In my freshmen class we read Martin Luther King, Jr.’s “I Have a Dream” speech. We analyze the speech for the rhetoric used, as well as MLK’s gift for public speaking. We do discuss this in tandem with To Kill a Mockingbird, which also deals with issues of race and prejudice. I found an app called Freedom Stories AR which presents stories of oppression and struggles for freedom. This tool would pare nicely with this unit as a supplement in engaging students in the realities of those less fortunate than ourselves. In the article, “Augmented Reality: The Future of Education,” the author states, “Augmented Reality applications in education provide new ways of teaching and learning, bridging the gap between the virtual and real world.” Through the use of this AR tool, issues from almost 100 years ago can be brought to life.
Students have the ability to hear and see those freedom fighters from yesteryear tell their stories as they interact with them using this AR tool.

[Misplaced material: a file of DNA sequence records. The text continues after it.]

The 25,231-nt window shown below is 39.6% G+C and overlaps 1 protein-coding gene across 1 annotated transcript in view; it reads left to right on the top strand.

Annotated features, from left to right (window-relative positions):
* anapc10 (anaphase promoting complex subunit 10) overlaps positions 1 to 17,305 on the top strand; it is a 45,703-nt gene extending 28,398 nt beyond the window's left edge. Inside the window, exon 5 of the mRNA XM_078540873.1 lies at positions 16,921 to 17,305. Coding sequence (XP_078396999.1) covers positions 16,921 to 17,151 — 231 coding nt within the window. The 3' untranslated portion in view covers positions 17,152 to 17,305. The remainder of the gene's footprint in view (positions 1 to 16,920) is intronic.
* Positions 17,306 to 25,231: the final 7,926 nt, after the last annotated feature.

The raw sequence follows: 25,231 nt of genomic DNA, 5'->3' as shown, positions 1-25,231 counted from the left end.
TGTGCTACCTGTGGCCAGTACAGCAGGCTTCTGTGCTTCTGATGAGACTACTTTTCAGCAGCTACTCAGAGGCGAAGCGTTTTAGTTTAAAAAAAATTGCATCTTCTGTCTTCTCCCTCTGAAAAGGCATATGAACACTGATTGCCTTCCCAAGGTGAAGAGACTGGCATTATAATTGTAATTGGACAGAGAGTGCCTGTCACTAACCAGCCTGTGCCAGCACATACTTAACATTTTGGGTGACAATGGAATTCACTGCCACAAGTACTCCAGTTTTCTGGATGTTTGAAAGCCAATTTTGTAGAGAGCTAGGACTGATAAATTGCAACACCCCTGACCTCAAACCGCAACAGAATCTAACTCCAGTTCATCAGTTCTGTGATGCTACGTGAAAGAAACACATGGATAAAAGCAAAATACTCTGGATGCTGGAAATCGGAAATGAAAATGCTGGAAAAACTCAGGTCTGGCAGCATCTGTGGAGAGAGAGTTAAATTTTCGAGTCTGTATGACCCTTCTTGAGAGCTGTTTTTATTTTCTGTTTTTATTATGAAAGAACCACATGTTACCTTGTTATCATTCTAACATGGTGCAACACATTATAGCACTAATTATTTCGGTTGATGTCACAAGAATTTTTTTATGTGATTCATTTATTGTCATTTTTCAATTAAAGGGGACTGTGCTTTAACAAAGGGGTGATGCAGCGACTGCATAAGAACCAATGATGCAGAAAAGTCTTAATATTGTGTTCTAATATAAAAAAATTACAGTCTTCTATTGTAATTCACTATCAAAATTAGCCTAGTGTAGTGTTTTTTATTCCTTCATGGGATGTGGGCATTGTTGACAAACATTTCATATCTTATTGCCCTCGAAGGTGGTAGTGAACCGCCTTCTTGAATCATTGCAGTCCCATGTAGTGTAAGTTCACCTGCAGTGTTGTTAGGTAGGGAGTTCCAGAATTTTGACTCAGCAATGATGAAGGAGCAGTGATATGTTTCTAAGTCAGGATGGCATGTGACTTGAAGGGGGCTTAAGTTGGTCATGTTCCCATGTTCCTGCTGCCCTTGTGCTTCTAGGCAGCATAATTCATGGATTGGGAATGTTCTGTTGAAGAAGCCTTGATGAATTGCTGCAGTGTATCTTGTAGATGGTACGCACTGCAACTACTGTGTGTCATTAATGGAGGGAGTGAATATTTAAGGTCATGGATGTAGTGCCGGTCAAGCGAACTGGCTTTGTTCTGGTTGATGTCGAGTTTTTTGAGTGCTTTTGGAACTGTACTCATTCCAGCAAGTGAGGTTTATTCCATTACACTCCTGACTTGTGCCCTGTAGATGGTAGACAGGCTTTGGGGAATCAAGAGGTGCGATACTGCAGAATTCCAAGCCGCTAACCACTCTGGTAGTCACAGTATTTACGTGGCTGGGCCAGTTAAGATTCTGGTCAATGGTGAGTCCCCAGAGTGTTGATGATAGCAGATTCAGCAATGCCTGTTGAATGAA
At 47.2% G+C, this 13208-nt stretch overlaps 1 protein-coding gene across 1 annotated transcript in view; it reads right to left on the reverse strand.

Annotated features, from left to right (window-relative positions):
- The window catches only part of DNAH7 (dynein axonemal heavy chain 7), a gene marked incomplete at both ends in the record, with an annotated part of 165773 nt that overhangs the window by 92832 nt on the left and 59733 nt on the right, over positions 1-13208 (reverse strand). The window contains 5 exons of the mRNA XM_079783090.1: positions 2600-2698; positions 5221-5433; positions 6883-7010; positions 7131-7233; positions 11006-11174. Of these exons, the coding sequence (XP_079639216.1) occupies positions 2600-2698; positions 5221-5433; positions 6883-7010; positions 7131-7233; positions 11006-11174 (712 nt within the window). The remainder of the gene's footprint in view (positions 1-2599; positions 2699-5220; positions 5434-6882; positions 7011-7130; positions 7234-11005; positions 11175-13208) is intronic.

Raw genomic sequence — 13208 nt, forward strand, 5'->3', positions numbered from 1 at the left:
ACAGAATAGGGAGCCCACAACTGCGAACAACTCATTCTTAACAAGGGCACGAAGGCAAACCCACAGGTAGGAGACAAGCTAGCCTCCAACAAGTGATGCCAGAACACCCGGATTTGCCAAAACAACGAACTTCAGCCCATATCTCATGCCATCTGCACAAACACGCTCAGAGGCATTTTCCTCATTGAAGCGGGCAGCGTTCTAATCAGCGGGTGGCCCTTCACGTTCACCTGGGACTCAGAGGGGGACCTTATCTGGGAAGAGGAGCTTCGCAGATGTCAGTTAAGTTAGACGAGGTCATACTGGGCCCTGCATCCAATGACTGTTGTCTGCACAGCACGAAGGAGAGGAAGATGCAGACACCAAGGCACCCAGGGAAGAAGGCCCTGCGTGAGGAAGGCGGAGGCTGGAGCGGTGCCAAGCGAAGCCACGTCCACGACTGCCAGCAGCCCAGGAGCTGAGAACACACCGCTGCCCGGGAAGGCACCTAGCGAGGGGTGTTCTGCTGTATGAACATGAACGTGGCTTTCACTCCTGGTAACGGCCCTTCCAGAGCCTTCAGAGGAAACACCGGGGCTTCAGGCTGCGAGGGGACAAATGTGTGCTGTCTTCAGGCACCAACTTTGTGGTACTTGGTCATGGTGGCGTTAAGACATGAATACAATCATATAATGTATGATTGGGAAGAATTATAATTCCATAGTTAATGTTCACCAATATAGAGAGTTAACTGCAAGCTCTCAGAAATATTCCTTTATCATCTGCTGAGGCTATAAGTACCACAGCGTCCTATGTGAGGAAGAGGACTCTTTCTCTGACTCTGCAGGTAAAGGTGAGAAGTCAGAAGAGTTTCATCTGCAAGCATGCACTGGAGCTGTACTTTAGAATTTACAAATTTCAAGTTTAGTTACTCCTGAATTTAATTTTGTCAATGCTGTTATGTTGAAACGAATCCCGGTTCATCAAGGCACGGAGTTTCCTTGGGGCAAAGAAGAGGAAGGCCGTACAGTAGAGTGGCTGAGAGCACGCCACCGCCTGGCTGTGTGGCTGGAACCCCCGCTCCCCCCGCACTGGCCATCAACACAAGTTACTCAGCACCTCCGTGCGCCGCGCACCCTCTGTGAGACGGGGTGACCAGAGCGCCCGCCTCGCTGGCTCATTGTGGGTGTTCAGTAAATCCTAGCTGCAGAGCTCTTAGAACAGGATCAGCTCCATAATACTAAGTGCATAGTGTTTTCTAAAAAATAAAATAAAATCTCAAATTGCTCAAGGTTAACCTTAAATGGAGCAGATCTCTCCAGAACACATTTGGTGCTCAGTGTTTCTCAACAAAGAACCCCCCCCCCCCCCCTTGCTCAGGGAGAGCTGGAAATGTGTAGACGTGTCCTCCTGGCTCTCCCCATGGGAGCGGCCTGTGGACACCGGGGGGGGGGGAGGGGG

Lessons can be transformed, allowing students to not only read the text, but interact with it.
Undoubtedly, the written text maintains it value over time. However, through the use of AR technology, the print text can be enhanced to create an experience for young learners.
By allowing the two modes of presentation to work in tandem, student learning can expand while their understanding of texts, issues, events, and cultures can become a reality.
If our end goal as educators is to assist our students in internalizing their learning and to encourage them to apply it to their lives outside of the classroom, AR is a tool to use. Through the expansion of texts to include these AR apps, students will certainly reap the rewards.